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Monday, jabs for children.
Tuesday, Covid winter plan and booster doses.
MPs could be forgiven for feeling politically punch-drunk.
But Boris Johnson is on a roll, righting the ship of Government after the summer chaos as Britain and the US were caught off guard as the Taliban swept across Afghanistan to seize power in Kabul.
Williamson, Jenrick, Buckland and Milling are also all out as Mr Johnson firmly stamped his authority on the Cabinet, his party and the Government.
And at Prime Minister’s Questions, he marched onto Labour territory, claiming the Tories were now the party of the NHS, though, after a £36 billion National Insurance and dividends’ levy rise sends the tax burden on the nation towards the highest ever-sustained level, according to the Institute for Fiscal Studies.
Tory MPs could be forgiven for feeling confused.
Many of them were cowed, by the dangling of the reshuffle, into not rebelling against the tax rise or the axing of the £20 a week boost to Universal Credit, a cut which some fear will turn out to be a Poll Tax Mark II.
So, a bullish Mr Johnson has steered his party into unchartered tax-and-spend waters, shaking up the political kaleidoscope.
Tory MPs are wondering how the pieces fall back into place.
Their hope is a revitalised Government strengthens the Tory grip on Labour’s previous “Red Wall” seats, with Sir Keir Starmer’s lawyerly leadership failing to connect with voters in these constituencies, and that the Chesham and Amersham by-election loss was a blip, not to be repeated after controversial planning reforms are buried.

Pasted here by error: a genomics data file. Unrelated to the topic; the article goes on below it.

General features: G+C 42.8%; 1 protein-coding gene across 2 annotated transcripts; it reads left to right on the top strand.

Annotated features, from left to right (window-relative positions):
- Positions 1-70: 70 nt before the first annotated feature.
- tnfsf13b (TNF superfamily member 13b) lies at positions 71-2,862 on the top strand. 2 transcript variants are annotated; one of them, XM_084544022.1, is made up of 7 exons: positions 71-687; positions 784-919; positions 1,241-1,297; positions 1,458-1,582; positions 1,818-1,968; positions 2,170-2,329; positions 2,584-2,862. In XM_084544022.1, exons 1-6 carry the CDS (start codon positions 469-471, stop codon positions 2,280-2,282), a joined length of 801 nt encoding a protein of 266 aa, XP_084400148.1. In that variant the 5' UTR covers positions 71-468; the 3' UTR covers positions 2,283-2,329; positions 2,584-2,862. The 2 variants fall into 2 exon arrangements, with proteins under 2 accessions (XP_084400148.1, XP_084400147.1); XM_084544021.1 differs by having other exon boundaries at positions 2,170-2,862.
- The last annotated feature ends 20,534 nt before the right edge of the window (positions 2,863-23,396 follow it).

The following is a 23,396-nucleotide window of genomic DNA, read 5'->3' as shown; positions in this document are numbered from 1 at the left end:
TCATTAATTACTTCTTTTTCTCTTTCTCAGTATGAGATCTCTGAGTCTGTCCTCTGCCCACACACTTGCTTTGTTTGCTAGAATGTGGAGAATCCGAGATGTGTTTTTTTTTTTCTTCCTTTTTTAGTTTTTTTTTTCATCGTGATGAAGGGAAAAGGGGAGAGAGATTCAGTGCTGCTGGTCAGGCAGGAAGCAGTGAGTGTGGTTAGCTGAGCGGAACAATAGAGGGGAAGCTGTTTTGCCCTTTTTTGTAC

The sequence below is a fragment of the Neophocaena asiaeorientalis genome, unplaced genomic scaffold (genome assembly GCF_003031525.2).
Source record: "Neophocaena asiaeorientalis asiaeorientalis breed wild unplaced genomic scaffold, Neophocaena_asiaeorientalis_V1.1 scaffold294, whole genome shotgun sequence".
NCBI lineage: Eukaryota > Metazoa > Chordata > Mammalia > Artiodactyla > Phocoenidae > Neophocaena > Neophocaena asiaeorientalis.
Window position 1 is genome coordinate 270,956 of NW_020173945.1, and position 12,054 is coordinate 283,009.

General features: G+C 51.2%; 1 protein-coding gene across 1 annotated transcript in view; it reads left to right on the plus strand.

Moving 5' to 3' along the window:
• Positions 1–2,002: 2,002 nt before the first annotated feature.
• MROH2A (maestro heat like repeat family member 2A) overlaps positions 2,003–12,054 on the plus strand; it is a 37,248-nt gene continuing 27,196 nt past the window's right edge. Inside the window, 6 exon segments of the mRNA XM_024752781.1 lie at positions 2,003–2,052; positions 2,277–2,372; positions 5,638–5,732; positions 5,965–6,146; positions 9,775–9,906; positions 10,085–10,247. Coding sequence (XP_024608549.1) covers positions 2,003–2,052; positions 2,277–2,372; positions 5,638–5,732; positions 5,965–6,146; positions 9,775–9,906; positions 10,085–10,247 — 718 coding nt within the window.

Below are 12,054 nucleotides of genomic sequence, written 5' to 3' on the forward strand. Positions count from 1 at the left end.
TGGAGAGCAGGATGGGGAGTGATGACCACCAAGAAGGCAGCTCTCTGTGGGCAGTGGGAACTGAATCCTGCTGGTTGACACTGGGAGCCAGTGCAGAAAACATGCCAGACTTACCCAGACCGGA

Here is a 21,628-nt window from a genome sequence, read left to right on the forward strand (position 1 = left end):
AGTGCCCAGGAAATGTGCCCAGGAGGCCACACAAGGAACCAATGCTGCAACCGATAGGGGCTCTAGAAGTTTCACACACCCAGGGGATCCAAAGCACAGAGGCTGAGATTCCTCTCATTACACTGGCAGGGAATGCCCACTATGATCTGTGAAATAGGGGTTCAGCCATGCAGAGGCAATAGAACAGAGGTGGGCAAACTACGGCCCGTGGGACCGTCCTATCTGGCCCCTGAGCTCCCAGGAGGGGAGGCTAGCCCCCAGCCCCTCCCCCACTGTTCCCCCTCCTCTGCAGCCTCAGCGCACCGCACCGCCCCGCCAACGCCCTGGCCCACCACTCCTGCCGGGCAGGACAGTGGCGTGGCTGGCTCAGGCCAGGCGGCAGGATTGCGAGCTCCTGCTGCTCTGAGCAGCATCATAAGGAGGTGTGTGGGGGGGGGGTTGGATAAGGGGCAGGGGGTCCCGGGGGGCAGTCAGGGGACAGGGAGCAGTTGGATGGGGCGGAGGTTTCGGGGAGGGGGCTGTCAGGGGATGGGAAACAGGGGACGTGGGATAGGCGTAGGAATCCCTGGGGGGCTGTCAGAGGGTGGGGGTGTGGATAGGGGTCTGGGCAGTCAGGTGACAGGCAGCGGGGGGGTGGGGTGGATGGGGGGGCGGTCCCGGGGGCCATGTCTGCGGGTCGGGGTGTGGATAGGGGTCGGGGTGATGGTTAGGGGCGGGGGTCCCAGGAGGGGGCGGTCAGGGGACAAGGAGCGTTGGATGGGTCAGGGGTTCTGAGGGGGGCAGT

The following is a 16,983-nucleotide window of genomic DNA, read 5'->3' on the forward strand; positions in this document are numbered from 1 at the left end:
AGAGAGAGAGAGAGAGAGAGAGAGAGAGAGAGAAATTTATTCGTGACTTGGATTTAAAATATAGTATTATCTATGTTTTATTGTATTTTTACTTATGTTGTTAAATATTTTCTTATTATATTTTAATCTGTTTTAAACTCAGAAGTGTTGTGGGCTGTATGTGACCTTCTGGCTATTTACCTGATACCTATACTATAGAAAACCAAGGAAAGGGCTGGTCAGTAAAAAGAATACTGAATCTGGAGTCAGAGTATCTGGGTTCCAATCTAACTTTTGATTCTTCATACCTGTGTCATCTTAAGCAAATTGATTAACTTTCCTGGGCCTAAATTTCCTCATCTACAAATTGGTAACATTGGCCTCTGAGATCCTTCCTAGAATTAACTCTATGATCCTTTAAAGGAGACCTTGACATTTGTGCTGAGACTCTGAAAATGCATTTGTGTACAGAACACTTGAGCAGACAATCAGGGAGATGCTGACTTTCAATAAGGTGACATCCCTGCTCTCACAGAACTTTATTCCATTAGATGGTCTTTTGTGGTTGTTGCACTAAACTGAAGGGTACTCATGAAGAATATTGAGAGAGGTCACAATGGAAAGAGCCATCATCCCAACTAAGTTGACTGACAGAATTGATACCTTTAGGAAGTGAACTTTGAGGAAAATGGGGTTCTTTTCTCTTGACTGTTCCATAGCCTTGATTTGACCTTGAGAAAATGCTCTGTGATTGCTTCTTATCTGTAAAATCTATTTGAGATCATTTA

Their fear, though, is that the billions of pounds of extra investment in the NHS and to tackle the social care crisis will not fix it or avoid waiting lists still running into the millions at the next election, expected in 2024, with the nation’s crippled public finances being a drag anchor on more prosperous times.
Disquiet on the Tory benches will be washed over by Mr Johnson’s momentum after his flurry of announcements.
They are being made at a pace impossible to maintain.
Reshuffles also tend to create more enemies than friends for the PM, mainly as so many MPs feel they have been looked over for promotion.
But Mr Johnson enters the often frenzied party conference season solidly at the helm of his party, with Sir Keir having to convince many of the Labour faithful that he can lead them out of the wilderness after the Corbyn years.